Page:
MANILA - The English proficiency of Filipino college seniors is at par with targets for high school students in Vietnam and Thailand, an "alarming" finding which comes as the Philippines outsourcing industry shifts to artificial intelligence, an analyst said Thursday.
A sample of 10,000 Filipino graduating college students took the Test of English for International Communication or TOEIC and got an average score of B1.
This is equivalent to the standard for high school students in Vietnam and Thailand. It was also the fourth highest possible score. The TOEIC is not required in the Philippines, unlike in its two Southeast Asian neighbors.
The result was "alarming" said Rex Wallen Tan, General Manager of Hopkins International Partners, which administered the tests.
"For any machine learning employee to be up to date, you cannot not know English because all the manuals, research papers, data sets are in English. You can't run Google translate on a research paper," he said.
English proficiency has lured foreign companies to set up back offices in the Philippines and the country competes with India as the world's outsourcing capital.
Commission on Higher Education officer-in-charge Prospero De Vera said the government was looking into revising the curriculum for college students to improve the "quality" of Filipino degree holders.
"We have to take industry-academe-government partnership more seriously because we have to make sure that the graduates of our educational system have the skills and competencies needed not just in the workplace now, but in the workplace of the future," De Vera told ABS-CBN News.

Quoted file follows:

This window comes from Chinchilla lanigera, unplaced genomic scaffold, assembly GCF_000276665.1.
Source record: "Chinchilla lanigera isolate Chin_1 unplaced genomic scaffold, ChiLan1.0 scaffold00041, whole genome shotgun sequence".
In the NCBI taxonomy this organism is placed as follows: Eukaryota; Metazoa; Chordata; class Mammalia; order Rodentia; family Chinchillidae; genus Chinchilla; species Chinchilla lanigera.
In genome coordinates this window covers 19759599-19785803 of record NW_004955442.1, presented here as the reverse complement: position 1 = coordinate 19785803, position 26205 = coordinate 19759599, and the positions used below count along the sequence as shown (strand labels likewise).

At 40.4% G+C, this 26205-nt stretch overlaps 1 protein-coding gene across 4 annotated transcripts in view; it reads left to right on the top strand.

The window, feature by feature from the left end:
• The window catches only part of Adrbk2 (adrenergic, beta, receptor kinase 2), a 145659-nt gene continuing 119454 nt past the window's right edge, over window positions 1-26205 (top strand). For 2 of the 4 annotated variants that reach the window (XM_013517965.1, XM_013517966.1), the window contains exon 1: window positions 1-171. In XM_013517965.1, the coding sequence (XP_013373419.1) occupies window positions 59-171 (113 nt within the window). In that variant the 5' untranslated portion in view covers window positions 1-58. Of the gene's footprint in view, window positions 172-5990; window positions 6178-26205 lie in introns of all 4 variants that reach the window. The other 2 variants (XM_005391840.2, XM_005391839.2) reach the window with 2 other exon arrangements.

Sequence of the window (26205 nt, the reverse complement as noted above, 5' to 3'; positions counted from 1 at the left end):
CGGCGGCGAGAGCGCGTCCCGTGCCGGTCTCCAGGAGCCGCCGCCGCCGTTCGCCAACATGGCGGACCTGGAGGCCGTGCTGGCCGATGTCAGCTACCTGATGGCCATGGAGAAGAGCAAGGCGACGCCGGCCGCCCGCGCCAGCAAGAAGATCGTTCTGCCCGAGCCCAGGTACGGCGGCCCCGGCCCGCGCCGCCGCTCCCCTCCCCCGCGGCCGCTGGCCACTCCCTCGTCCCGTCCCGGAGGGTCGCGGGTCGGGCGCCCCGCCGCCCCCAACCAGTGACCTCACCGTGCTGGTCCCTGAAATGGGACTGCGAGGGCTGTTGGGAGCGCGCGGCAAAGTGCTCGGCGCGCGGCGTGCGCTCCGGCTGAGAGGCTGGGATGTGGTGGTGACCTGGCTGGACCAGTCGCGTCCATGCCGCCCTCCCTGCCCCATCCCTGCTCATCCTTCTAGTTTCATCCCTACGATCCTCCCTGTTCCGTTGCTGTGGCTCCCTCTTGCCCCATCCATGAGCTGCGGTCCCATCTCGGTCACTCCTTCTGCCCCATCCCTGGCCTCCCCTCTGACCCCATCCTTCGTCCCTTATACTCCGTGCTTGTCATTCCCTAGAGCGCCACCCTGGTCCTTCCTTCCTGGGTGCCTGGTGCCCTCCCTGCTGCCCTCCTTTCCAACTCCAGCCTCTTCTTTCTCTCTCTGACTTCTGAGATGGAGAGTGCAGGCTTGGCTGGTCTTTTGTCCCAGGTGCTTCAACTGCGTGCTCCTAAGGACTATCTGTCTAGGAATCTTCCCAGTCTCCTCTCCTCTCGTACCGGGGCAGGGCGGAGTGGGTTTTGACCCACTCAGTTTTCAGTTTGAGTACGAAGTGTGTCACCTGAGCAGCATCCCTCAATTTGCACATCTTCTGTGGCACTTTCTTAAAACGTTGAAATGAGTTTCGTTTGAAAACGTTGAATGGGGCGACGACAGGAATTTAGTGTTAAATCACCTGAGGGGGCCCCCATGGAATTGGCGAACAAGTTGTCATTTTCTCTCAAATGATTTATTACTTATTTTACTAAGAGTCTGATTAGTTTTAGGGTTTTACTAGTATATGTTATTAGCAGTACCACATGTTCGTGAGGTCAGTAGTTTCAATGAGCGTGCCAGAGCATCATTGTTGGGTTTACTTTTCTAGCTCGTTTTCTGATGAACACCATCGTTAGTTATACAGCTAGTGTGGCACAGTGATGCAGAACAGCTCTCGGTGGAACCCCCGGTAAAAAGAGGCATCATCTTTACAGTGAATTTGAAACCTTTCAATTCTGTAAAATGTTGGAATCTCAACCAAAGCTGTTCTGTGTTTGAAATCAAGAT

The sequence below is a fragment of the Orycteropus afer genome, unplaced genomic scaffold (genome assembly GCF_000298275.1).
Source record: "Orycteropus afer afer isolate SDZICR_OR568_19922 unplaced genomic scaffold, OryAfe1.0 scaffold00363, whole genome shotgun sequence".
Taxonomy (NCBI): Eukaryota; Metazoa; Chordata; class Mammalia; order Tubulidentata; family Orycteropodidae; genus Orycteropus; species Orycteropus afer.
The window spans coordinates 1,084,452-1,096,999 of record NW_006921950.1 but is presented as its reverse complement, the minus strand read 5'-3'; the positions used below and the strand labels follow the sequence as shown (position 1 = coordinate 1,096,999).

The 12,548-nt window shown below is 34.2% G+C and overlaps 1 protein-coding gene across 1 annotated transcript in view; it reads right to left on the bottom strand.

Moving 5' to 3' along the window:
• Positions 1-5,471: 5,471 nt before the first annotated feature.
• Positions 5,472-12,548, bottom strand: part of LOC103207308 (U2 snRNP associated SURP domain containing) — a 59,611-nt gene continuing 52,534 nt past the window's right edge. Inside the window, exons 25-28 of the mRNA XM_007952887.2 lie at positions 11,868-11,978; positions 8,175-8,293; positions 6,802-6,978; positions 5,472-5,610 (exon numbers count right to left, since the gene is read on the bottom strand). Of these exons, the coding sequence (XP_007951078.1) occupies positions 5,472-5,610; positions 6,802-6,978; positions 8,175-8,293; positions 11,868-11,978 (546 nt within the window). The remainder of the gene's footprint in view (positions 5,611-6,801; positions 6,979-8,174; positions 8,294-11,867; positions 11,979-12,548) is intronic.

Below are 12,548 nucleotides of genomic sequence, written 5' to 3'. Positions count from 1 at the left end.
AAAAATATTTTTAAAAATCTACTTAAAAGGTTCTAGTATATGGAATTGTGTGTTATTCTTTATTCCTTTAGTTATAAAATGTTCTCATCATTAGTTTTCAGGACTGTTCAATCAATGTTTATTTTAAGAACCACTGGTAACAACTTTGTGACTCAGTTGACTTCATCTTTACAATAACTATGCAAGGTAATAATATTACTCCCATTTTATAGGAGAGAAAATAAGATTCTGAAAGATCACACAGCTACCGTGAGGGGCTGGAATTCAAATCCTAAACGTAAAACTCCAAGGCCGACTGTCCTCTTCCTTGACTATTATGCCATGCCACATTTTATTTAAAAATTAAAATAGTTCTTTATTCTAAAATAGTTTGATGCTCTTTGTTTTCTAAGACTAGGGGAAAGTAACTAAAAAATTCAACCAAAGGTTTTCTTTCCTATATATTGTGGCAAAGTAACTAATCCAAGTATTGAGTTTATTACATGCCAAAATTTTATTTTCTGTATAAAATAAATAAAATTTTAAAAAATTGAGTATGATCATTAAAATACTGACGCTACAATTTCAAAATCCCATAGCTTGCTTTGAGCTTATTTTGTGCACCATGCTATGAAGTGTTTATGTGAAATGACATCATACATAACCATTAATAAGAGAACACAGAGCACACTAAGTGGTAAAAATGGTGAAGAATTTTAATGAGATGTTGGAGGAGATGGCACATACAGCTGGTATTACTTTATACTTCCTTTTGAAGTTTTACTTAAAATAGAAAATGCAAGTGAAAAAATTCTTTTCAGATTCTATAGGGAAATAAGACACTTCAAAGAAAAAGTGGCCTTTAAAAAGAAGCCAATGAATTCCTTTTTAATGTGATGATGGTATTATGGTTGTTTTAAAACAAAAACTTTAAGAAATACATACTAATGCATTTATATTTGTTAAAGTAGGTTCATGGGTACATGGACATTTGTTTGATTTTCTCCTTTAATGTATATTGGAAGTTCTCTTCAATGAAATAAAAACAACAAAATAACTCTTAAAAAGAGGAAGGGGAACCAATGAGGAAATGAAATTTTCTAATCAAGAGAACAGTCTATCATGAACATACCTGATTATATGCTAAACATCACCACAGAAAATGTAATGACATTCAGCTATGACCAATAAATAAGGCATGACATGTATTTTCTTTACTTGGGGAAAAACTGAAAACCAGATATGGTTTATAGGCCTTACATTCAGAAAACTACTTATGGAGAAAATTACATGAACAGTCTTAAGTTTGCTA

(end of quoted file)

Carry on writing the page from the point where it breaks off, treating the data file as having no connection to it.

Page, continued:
The government is also working to make the salaries of public school teachers more competitive to make them stay in the Philippines and lure those working overseas back home.
The outsourcing industry is upgrading the skill of its workers to better suit companies' shift to artificial intelligence. Socioeconomic Planning Secretary Ernesto Pernia said the impact of automation would be felt in 3 to 5 years.
Hopkins International, the sole institution authorized to conduct the TOEIC in the Philippines, is also urging the government to adopt a national standard for English language competency by 2020.
Under the proposal, students must have to pass the TOEIC before they can graduate from elementary or high school. The English proficiency test will also be a requirement for employment.
College graduates and teachers must achieve the B2 level while English teachers must achieve the C1 level or one step below the highest possible score, Hopkins International Partners president Monette Hamlin said.
"We have to start with the teachers because if the students teach well, then the students will learn well," she said.